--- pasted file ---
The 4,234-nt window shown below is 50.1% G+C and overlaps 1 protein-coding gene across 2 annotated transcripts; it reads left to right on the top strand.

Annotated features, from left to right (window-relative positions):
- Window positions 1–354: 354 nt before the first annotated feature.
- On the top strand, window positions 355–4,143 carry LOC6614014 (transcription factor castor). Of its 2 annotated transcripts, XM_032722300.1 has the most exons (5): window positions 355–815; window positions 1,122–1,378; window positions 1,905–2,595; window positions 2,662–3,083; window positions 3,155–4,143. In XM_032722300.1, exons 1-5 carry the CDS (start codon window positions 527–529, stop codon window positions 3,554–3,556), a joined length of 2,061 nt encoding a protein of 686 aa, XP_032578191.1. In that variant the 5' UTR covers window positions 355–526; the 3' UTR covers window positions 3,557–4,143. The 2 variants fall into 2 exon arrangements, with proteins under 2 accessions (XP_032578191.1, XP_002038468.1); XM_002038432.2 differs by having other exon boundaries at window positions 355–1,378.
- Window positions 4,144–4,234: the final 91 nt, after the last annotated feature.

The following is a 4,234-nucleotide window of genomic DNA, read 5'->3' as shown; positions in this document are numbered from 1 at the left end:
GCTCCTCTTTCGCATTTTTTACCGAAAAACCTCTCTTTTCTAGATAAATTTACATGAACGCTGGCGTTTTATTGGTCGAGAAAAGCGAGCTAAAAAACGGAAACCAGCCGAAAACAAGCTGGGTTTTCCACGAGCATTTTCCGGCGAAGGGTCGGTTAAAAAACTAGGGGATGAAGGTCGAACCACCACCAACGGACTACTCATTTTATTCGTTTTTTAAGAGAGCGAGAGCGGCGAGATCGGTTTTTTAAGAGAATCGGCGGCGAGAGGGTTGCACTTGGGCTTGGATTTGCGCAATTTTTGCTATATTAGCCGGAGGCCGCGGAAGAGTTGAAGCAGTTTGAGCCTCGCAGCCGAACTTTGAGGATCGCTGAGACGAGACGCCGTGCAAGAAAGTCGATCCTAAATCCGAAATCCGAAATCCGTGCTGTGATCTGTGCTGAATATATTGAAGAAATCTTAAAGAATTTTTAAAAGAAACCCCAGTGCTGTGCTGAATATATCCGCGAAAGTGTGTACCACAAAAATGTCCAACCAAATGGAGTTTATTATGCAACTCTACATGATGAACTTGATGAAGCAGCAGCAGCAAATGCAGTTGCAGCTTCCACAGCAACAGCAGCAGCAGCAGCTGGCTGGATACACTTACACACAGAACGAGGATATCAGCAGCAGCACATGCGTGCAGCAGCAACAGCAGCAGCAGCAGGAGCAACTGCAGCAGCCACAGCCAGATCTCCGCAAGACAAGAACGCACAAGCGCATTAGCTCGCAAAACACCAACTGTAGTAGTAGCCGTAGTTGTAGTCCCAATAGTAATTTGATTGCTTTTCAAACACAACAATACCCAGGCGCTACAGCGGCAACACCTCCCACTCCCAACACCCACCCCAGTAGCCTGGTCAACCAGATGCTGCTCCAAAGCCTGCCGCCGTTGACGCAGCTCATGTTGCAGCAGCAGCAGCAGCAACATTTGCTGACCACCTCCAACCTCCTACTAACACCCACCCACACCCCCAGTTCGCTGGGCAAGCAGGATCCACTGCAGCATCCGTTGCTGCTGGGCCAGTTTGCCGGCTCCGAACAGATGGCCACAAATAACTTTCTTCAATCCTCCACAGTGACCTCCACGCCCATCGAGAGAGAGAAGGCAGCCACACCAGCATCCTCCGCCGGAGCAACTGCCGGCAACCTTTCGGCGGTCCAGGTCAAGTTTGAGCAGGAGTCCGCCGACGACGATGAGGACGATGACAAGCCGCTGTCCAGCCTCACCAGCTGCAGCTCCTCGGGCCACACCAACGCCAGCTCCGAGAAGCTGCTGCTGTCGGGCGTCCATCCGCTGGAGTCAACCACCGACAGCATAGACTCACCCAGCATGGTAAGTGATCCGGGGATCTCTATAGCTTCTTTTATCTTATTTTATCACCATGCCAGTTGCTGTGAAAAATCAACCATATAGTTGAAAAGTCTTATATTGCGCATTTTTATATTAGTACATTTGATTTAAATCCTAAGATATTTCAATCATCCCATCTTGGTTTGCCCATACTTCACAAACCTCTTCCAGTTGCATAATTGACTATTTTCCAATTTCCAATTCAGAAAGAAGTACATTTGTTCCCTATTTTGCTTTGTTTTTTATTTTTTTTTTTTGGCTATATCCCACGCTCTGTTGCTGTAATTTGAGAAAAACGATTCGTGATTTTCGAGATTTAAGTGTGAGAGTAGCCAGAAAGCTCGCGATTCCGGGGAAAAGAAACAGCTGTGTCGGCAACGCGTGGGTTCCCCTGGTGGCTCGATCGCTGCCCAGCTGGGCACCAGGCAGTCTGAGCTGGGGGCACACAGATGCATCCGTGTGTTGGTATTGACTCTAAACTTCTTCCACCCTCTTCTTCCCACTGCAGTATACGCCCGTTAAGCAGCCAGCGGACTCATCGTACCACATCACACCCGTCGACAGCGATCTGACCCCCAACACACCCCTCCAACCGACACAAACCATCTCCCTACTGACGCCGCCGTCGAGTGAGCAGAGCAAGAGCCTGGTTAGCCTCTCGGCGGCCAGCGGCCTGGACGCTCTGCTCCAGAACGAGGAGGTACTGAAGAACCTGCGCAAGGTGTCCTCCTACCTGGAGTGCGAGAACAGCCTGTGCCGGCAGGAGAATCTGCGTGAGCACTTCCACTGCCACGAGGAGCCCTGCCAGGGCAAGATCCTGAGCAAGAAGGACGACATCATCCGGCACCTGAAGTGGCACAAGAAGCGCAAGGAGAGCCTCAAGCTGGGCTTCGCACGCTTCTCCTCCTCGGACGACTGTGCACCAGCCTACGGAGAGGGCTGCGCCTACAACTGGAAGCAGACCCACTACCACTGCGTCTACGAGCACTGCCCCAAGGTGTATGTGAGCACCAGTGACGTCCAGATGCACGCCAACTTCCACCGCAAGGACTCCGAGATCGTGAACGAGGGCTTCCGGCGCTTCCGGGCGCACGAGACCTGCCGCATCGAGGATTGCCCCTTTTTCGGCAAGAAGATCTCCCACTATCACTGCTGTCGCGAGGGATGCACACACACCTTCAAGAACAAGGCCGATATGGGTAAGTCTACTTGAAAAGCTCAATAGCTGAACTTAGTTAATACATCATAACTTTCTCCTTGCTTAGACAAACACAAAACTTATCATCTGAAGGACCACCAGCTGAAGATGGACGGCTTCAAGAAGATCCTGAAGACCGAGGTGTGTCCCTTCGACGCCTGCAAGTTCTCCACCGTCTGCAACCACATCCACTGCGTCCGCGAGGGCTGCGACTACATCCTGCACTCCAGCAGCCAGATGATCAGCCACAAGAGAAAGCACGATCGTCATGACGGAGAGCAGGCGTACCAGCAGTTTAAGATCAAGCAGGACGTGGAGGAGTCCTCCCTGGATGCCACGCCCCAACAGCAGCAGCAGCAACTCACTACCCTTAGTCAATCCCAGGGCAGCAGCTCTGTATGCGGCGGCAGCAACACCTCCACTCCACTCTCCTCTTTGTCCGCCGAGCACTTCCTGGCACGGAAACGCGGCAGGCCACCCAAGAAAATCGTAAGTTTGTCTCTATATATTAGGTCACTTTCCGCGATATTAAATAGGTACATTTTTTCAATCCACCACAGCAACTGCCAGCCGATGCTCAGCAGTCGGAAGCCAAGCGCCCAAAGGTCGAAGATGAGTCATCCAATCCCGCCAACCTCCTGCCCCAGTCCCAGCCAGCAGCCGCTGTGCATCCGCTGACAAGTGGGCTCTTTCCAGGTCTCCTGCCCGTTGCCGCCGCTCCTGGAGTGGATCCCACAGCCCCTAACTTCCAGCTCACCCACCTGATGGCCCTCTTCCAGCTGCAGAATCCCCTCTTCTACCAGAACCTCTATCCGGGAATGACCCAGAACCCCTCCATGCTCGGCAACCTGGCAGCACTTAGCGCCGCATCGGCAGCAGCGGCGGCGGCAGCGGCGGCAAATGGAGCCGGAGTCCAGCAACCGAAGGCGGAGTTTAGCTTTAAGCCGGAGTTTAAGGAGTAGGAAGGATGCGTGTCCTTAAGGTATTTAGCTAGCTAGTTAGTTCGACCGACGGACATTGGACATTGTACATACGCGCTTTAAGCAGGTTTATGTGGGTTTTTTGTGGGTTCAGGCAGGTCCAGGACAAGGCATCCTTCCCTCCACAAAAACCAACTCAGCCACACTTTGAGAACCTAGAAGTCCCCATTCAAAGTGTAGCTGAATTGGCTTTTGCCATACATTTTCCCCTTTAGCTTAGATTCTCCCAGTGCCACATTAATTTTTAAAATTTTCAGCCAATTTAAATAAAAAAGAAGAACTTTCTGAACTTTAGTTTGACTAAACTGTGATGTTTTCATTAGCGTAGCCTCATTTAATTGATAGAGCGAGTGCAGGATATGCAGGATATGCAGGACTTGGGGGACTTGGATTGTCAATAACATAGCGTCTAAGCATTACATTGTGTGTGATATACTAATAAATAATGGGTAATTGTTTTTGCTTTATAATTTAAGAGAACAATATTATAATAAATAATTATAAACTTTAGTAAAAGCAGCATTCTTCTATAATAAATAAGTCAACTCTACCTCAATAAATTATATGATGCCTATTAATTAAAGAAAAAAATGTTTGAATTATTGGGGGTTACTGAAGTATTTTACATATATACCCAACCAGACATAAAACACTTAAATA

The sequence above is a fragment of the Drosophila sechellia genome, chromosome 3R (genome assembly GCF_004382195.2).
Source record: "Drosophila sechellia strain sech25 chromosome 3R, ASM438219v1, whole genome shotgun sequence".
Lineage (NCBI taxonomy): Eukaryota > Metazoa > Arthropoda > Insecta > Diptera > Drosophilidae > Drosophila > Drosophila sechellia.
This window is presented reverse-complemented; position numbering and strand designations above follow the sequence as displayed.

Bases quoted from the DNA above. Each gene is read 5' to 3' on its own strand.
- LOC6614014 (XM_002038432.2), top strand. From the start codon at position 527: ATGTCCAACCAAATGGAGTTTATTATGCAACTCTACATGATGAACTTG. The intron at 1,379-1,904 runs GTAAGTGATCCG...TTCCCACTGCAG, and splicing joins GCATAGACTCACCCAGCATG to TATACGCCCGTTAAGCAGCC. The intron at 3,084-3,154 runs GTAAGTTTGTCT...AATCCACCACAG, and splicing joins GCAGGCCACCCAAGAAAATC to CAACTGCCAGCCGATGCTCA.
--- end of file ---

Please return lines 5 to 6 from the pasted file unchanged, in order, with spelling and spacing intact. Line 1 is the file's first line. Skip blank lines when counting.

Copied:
- Window positions 4,144–4,234: the final 91 nt, after the last annotated feature.

The following is a 4,234-nucleotide window of genomic DNA, read 5'->3' as shown; positions in this document are numbered from 1 at the left end: